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member, as we have had occasion to remark before, the background given to the whole Aristotelian Psychology by the yuxń as the truth or reality of body. Particularly we must take into account the fact that sense-perception is no mere material assimilation of the outward world but in its last resort depends upon that central faculty of sense, through which we have the power of comparing and combining our sensations. Thus the pictures of imagination, though dependent on the sensations which have passed away, are not of a merely sensuous character : they become through that koun) Súvapıs of sense generalized conceptions of an object-they are αισθήματα but άνευ ύλης : and the images of our imaginative faculty often approximate closely to the ideas of thought'. It is within its semi-sensuous images that reason comes to grasp its ethical ideas; and its images, though immediately limited to the domain of sense, may become the basis of deliberation and thought? Thought indeed, as well as sense, Aristotle himself says, may originate imagination; and in another passage the imaginative faculty is looked at as a species of thought®.

The representative images of phantasy are to Aristotle the stepping-stone to memory and recollection. It seems in fact at first sight difficult to draw any decided line between these reliques of sensation which form the pictures of imagination and those survivals of the past which constitute a memory; and Aristotle himself does not always distinguish them. At the same time there is a real difference between them. The phantasm carries with it little connotation of truth or falsehood in the form of a reference to some external object, and it implies no relation to any time in past experience at which it was originally presented. Memory however carries with it both these attributes—it implies at once an object to which it corresponds, and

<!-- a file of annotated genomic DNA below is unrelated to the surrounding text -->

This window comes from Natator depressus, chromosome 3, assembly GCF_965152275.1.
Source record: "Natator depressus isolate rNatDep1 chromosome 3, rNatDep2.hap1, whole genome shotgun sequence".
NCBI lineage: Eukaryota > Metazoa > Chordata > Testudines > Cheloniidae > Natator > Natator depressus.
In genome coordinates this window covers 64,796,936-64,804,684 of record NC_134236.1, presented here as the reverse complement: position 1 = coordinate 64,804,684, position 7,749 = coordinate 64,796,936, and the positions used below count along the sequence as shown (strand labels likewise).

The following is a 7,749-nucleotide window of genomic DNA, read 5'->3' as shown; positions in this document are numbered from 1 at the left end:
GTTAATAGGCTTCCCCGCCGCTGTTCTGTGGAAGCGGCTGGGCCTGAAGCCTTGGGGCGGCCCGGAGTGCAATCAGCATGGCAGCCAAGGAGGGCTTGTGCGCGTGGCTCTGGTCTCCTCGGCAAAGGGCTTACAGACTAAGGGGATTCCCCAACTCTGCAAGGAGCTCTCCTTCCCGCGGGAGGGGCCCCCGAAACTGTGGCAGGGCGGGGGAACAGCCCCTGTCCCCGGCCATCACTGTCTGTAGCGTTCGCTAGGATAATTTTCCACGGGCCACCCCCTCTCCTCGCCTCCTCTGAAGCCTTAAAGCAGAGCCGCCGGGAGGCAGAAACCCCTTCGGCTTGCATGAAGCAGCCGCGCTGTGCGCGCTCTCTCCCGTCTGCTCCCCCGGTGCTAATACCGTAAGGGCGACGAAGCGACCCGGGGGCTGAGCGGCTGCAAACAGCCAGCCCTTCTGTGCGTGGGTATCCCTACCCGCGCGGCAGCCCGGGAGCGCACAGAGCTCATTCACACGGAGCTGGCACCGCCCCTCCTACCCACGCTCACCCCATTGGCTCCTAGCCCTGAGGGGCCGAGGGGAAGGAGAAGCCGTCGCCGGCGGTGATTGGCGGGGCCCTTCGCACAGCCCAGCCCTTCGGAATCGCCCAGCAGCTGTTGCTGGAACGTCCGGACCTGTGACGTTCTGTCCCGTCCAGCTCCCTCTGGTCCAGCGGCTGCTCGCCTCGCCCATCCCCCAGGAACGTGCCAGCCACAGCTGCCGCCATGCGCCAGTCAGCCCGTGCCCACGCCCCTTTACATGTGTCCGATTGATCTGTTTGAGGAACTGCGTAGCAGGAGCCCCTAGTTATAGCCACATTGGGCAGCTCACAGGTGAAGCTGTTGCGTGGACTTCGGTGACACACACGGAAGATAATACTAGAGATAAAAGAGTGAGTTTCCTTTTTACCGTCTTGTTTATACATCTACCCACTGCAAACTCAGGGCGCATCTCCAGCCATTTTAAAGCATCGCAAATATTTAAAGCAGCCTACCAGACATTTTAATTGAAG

1 Αn. 111. 8, 43289, τα γάρ φαντάσματα ώσπερ αισθήματά έστι πλήν άνευ

ύλης. .

2 Ιbid. ΙΙΙ. 7, 431DI, τα μεν ούν είδη το νοητικόν εν τοις φαντάσμασι νοεί. 3 Ιbid. ΙΙΙ. το, 433°ιο, εί τις την φαντασίαν τιθείη ως νόησίν τινα.

it is attended by a consciousness of some time in the past at which the event remembered actually happened'. Memory then involves time; and consequently, Aristotle maintains, it is only those animals which possess a sense of time that are capable of remembering what has happened.

Memory is accordingly defined by Aristotle as “the permanent possession of a sensuous picture as a copy which represents the object of which it is the picture," and he adds further that it is the function of our ultimate faculty of sense which is also that by which we gain a consciousness of time. The strength of memory thus depends to a very considerable extent upon the tenacity with which the original impression was received. Hence, writes Aristotle, memory does not on the one hand attach to those who are under great movement and excitement, whether from passion or from youth, because in such a case the movement in which sense consists and the impression which it involves falls, as it were, on running water: nor, on the other hand, can the impression fix itself in those who are dried up and crumbling away like ruined buildings. Neither, in short, the very young nor the very old are gifted with much power of memory: and similarly, the very quick and very slow are alike deficient in remembering, the one because the image representing their perception does not stay after it is caught, the other because this image never gets a hold at allo.

This retention of our past impressions by the aid of Memory serves as basis for a much more active application of the mental faculties. This new retrospective function is what Aristotle knows as recollection or reminiscence (ávajiuvokeolai)—the faculty, that is to say, of calling back to consciousness the per

1 De Mcm. Ι, 449922, αει γαρ όταν ενεργή κατά το μνημονεύειν, ούτως εν τη ψυχή λέγει, ότι πρότερον τούτο ήκουσεν ή ήσθετο ή ενόησεν......διο μετα χρόνου πάσα μνήμη. .

45 1815, φαντάσματος ως εικόνος ου φάντασμα έξις.
450*12.

45032, διό και τους μεν εν κινήσει πολλή διά πάθος ή δι' ηλικίαν ουσιν ου γίνεται μνήμη, καθάπερ αν εις ύδωρ ρέον εμπιπτούσης της κινήσεως και της σφραγίδος.

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ceptions and ideas which memory has treasured up within its storehouse of the past. Such recollection may take place either intentionally or unintentionally: we may, that is to say, recall some event of past experience either accidentally as it were or by the help of a distinct effort to call it back to mind; but in either case it is regulated by certain laws which it is one of the great psychological merits of Aristotle to have tabulated